Your child needs a parent, not another teacher

When providing at-home guidance with schooling, help your children more like a parent and less like a "teacher".   While some younger children or children with learning disabilities may need extra structure, don't change your entire parenting approach and relationship with your children.   Don't add extra assignments unless recommended by a professional.   Be yourself and follow the virtual, modified curriculum provided by their teacher.   Your children need you more than ever right now.  Adding role as teacher, task leader, tutor may be too much for you and them.  

Your child needs a place that feels like home, not 'homeschoolclassroommom'sdad's" <--whew! foot-in-mouth

Keep school (virtual, hybrid or otherwise) separate from family or social time.  Too much blending of school and home may cause your children to feel they have no haven from the catastrophic happenings in their lives.  School is a place away from home and home is a place away from school.  Both are stressful for them right now, but each provides an outlet for the stresses of the other.  

When learning from home, keep school time dedicated to school.  When school is done for the day, let it be done.   

Elementary school age children

Most younger children thrive in an organized, routine education schedule.  So, while keeping in mind that the typical at home school day may require less* time than the average day at an elementary school, do what you can to try to keep your children's schooling at the same time each day to establish a routine (e.g., M-F, 8-1). 

Don't add busy work or force your children into a long-boring-day because you think they need 7-8 hours of schooling to reach the typical education milestones.  

*Most American education programs and hours dedicated to teaching your children take into account classes will consist of 10-30 children.  Independent, virtual or online schooling can be more efficient and take less than the time it takes for group learning.

Middle and high school age children

Again, if your child does fine with less time at home dedicated to online learning and his/her grades are okay, so be it.  Remember, a lot of time at this level of school includes study halls (free periods), in-class discussions, teachers dealing with class clowns and time between classes. 

Give your middle schoolers plenty of breaks if they need it, but they may prefer the independent learning opportunity that actually further prepares them for upper-secondary and post-secondary schooling.   

Typical high school students (and some middle school students) will likely mirror their academic progress they would have obtained through traditional learning.  However, they will be more affected by the impact these changes have had on their social life and participation in extracurriculars. 

They may have reasonable concerns that all of these changes and limitations may affect future scholarships and applications for college.  Academically, they may find the stress of independent learning along with their home and family situation difficult to emotionally manage when preparing for standardized testing, such as the ACT/SAT exams.  Luckily, many colleges/universities have discontinued the requirement for 2021 fall admissions.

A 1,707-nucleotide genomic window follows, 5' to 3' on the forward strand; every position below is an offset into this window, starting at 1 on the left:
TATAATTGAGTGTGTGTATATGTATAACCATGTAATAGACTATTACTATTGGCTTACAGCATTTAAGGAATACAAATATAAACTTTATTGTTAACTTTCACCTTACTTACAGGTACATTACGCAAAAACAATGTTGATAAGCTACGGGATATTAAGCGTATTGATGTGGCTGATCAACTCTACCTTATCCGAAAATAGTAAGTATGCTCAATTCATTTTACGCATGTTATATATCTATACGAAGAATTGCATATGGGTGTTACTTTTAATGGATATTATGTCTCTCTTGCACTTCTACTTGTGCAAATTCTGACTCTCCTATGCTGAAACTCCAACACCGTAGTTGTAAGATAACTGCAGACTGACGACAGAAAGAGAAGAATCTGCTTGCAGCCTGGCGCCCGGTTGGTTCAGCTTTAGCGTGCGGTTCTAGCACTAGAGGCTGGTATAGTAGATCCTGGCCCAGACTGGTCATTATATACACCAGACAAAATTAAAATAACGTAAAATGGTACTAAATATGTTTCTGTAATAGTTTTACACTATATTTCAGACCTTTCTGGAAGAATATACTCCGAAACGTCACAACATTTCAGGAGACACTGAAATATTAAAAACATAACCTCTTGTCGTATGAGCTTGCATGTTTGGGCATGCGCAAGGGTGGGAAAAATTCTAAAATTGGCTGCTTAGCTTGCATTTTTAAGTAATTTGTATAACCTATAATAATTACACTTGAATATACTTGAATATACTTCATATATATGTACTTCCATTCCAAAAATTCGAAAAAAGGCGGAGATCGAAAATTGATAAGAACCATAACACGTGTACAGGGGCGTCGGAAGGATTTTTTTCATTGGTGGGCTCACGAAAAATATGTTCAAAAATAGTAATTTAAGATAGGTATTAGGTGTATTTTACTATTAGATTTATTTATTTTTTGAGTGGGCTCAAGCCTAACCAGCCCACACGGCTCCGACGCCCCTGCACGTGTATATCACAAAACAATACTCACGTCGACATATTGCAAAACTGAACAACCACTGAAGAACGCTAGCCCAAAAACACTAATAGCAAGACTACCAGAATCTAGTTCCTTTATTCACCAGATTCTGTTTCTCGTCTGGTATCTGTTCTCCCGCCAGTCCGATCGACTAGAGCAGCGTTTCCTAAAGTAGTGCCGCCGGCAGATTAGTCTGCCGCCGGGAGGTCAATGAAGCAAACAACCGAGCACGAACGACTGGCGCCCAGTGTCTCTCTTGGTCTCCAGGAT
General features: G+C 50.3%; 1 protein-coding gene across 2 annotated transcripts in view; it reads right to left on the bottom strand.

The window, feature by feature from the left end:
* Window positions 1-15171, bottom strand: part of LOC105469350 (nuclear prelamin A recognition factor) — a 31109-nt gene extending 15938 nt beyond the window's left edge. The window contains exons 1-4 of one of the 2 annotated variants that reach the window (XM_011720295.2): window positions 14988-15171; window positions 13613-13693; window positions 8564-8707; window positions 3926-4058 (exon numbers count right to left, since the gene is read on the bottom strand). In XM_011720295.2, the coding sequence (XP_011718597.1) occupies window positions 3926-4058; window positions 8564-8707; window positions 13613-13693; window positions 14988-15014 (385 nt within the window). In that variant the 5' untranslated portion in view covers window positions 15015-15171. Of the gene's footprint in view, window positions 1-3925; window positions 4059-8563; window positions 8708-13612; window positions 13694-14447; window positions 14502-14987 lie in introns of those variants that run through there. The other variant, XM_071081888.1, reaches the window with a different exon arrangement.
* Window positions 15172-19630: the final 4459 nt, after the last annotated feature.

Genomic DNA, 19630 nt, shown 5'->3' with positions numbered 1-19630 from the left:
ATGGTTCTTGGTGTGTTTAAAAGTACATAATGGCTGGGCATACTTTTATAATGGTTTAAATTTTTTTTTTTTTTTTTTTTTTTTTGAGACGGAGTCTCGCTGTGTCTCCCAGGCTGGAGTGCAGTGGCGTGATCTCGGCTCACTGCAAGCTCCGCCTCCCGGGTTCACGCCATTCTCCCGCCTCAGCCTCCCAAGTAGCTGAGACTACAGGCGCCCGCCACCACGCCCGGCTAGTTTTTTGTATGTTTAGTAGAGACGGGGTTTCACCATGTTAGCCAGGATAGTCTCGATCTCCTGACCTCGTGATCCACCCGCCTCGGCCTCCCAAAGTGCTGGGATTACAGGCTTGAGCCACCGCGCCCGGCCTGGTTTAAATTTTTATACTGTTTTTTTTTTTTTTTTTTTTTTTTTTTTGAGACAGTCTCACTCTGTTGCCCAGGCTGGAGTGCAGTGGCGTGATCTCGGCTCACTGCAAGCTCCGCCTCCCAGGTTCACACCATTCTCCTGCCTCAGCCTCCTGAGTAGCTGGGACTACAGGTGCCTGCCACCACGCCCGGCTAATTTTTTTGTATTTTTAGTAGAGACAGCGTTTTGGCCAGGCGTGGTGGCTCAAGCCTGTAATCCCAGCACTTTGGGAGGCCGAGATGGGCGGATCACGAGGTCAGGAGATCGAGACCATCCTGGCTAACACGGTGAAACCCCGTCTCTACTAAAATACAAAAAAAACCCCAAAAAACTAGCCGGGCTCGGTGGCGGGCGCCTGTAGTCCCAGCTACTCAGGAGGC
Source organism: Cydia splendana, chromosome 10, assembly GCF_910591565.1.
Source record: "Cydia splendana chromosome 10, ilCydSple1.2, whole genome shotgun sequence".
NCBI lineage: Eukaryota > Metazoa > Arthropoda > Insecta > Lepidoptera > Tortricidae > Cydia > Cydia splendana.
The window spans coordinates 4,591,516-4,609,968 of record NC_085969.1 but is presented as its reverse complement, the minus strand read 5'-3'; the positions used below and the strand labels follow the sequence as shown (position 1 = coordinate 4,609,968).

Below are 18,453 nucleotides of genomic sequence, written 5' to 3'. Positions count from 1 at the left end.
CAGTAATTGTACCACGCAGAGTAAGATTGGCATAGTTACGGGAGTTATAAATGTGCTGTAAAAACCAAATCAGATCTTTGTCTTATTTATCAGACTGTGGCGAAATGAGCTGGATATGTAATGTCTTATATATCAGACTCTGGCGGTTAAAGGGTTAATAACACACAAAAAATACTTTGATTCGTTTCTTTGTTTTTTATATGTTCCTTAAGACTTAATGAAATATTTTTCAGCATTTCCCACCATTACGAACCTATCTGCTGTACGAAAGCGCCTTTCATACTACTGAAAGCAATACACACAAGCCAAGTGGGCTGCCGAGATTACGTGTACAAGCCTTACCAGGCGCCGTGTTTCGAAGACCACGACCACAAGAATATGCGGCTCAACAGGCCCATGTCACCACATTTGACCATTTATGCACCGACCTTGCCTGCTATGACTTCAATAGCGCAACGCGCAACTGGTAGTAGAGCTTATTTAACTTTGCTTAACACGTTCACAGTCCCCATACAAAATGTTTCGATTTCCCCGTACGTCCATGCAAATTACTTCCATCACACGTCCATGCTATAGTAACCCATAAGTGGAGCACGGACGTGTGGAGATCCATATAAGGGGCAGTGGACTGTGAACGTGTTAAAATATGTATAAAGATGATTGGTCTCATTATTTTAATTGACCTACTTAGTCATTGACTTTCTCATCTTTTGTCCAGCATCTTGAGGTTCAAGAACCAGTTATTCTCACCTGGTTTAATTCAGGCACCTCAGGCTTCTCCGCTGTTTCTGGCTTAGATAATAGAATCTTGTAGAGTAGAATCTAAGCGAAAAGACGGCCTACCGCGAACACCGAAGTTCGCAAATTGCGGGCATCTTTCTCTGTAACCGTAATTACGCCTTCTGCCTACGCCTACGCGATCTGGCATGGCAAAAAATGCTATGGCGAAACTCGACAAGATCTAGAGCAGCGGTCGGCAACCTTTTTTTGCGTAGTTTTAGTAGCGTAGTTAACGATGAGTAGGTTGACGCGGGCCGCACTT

If your teenager seems overly worried or consumed by potential long-term academic repercussions, reach out to your child's school guidance counselor for help.  Also, determine what measures the school has in place for general counseling of students more affected by changes in the education program.  Divorce and COVID-19 precautions are reason enough that your teen may need extra counseling.  Don't wait and hope he/she will feel better soon.  Get help for him/her as soon as you recognize a problem.  

If the school is unable to help or you feel your child could benefit from individual counseling outside of school, enlist the help of a family counselor or therapist near you.

Two homes - not one home and dad's place

With quarantines and CDC recommendations for all of us to stay home, most parents have heard, "I'm bored!", from their children, more than once this past year.   Keeping your children happy, healthy and comfortable isn't easy right now, even in a nuclear family.  Going through a divorce and changes in housing make it all that much worse!

When establishing two homes from one, make sure your children have personal items at both places that make the new residence(s) feel like home sooner-than-later and provide your children access to most of their typical activities. 

While older children may infer they need less "stuff" at one place or the other, they'll benefit a great deal if both parent's residences feel like their home.   Not doing so may also have a negative impact on the relationship the child has with the parent whose residence is less comfortable and different from what makes them feel "at home". 

Commonly, this is mom or dad's interim residence during separation or right after the divorce is final.  It doesn't need to be super decked out for kids to like being there.  Just make sure it's less like a blank slate and more like a welcoming home (including normal messes, clutter or whatever) for the kids to spend time.

To lessen the "pandemic/divorce" load on kids, some parents opt to share the interim residence (they leave their main home based on custody arrangements - instead of their children) during the separation period.  Since mom and dad bear the inconvenience of "two residences" instead of their children, the children get time to adjust to the divorce before actually making permanent housing changes. 

Another benefit is that the interim residence can be smaller and less expensive since it won't need to accommodate more than one person at a time.